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EU at 50: What Path Will It Take?

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Leaders of the European Union met in Berlin, Germany, on Sunday, March 25, 2007, to celebrate the 50th anniversary of the signing of the Treaty of Rome, seen as the birth of the EU.

Representing nearly 500 million people, the bloc’s leaders had much to celebrate: the expansion from the original six member states to 27; much easier travel and trade between countries; a shared currency; and decades of relative peace.

What the EU has accomplished so far is unprecedented, and many look to the next 50 years with hope. Yet others see a directionless Europe struggling to find its identity. Regardless of the lens through which the 27-nation bloc is viewed, most agree that the European Union is at a crossroads.

One of the major issues preventing a unified and empowered European Union from moving forward is the stalled constitution, which has been on hold since its rejection by France and the Netherlands in 2005. German Chancellor Angela Merkel has used her nation’s six-month EU presidency, which ends in June, to take steps to renew treaty negotiations.

One of these steps was the “Berlin Declaration,” signed last Sunday by the presidents of the European Parliament, the Council of the European Union and the European Commission. The declaration’s goal is to have a “renewed common basis” before European Parliament elections take place in 2009 (Deutsche Welle).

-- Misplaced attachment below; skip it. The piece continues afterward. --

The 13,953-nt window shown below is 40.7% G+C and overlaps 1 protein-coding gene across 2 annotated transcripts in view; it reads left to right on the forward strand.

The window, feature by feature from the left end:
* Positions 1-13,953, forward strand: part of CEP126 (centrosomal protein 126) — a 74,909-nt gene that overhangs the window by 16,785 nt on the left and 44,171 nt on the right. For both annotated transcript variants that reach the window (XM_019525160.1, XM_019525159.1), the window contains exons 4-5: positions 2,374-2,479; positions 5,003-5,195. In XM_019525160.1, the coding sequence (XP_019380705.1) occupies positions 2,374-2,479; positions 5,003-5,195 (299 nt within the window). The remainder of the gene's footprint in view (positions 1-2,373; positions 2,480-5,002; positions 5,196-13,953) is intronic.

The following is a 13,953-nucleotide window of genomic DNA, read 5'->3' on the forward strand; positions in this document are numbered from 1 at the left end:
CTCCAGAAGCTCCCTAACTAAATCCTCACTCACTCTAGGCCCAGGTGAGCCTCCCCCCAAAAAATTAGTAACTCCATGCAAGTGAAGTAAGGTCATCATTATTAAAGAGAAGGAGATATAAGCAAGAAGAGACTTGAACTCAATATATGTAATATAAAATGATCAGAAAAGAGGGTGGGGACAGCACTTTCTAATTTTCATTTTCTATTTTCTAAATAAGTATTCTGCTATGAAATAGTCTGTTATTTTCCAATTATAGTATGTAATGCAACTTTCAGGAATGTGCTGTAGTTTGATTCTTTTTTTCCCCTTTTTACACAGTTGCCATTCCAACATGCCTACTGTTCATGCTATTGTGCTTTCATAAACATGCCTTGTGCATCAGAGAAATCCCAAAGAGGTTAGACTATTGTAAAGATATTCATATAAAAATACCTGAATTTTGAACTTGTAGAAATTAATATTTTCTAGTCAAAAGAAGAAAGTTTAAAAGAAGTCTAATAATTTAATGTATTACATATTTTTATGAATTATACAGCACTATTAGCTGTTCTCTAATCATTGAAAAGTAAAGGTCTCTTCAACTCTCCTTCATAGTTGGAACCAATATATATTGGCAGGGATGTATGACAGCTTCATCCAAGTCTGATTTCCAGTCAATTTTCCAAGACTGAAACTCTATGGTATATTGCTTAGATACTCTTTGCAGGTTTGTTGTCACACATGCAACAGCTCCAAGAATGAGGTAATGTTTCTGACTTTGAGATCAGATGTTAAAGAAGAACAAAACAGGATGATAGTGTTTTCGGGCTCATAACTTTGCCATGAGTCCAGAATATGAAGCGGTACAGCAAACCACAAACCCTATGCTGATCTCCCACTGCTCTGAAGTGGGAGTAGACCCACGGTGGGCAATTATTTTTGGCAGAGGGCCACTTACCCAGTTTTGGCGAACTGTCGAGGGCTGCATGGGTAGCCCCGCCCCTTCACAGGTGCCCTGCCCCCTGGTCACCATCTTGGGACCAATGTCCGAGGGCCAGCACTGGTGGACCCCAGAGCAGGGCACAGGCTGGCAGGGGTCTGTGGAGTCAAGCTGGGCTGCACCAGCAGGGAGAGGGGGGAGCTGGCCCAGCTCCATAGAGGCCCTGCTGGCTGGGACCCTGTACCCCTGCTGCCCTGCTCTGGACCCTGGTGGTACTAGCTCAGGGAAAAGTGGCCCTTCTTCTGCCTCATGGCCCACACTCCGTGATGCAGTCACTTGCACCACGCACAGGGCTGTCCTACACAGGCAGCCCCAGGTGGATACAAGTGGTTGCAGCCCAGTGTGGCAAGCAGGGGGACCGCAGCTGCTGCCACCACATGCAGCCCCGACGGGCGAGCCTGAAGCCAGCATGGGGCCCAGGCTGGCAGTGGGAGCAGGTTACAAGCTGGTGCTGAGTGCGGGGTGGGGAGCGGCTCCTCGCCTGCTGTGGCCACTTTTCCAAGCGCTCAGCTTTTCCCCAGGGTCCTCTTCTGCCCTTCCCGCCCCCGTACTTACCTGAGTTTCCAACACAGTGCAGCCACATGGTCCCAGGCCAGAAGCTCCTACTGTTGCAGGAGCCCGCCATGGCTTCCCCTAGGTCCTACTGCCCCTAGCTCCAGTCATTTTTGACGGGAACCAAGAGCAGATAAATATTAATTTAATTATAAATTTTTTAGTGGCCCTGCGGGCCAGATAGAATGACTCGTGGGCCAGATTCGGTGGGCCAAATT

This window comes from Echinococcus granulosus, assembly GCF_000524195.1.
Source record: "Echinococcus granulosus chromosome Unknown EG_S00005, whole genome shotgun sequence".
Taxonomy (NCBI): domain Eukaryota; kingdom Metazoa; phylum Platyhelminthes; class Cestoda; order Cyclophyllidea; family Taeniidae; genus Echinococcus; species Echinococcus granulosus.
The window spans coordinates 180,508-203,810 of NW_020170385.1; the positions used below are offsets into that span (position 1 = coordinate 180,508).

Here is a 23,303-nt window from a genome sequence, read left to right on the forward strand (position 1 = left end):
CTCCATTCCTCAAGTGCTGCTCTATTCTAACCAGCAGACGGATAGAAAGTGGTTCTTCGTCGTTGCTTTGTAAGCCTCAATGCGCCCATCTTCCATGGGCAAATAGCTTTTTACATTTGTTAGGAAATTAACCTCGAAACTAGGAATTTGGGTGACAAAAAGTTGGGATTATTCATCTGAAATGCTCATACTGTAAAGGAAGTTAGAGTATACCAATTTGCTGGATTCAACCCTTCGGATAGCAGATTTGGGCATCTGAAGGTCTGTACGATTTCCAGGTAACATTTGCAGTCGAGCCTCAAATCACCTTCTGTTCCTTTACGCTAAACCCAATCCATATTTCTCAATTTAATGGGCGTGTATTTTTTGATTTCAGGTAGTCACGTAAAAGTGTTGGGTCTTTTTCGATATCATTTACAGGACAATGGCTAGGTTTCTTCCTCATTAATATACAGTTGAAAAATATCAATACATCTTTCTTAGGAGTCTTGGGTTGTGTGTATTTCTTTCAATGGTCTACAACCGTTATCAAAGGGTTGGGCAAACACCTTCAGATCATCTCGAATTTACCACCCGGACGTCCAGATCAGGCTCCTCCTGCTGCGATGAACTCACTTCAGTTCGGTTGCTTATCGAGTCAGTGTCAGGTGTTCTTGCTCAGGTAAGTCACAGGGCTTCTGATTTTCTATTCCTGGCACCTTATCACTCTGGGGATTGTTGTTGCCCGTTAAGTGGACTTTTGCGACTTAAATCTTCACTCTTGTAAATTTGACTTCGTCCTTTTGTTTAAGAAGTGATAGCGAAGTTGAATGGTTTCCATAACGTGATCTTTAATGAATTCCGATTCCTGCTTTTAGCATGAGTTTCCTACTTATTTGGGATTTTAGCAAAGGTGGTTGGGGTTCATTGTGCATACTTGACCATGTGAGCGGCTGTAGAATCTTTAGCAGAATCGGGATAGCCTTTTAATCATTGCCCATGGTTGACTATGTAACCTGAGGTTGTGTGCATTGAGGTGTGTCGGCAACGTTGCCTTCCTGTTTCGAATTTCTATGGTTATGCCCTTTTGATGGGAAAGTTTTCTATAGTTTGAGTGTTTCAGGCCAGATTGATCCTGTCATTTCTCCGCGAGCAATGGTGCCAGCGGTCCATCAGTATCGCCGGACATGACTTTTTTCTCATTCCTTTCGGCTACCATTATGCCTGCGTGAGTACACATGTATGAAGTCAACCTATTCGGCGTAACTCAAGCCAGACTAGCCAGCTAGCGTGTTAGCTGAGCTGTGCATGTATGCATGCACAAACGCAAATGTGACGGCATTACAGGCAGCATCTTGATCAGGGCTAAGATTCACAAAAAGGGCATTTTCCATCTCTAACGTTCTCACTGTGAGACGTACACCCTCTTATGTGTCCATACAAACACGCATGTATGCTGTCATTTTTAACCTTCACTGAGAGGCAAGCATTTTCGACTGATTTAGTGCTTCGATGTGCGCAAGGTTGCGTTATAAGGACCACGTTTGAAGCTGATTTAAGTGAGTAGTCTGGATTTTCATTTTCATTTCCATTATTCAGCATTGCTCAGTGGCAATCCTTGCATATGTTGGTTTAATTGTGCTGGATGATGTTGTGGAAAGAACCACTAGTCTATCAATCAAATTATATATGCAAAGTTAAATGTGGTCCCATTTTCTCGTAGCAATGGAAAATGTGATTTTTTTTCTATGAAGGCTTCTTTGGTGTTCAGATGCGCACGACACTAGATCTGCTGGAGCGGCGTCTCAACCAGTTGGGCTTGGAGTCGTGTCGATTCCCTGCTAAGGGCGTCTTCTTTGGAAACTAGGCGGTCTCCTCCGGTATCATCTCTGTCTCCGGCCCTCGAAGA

Ms. Merkel suggested that Portugal use its upcoming EU presidency to organize an intergovernmental conference to resolve the current treaty crisis. The German Chancellor declared that it would be a “historic failure” if a new treaty was not agreed upon by 2009 (BBC).

Ms. Merkel also suggested that the European Union needs its own military, telling the German newspaper Bild Zeitung, “In the European Union we have to come closer to the creation of a European army.”

However, some EU leaders are claiming Ms. Merkel’s lofty ambitions are unrealistic. The president of Poland said the 2009 goal was “unachievable,” and the Czech Republic’s president stated the “Berlin Declaration” was “just a dream” (BBC).

In light of the 50-year anniversary, many are wondering what Europe’s future holds, and whether it will meet the challenges ahead of it. To learn where events in Europe are leading, read our in-depth analysis “The European Counterweight – Part 1: A Leaderless Superpower” and “The European Counterweight – Part 2: Will a Strongman Fill the Void?

 
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The European Counterweight – Part 1: A Leaderless Superpower
With its expansion to 25 member states, the European Union is poised to become a vast federal superstate. As it seeks to be a “counterweight” to U.S. Global interests, will Europe replace America as the world’s leading superpower?


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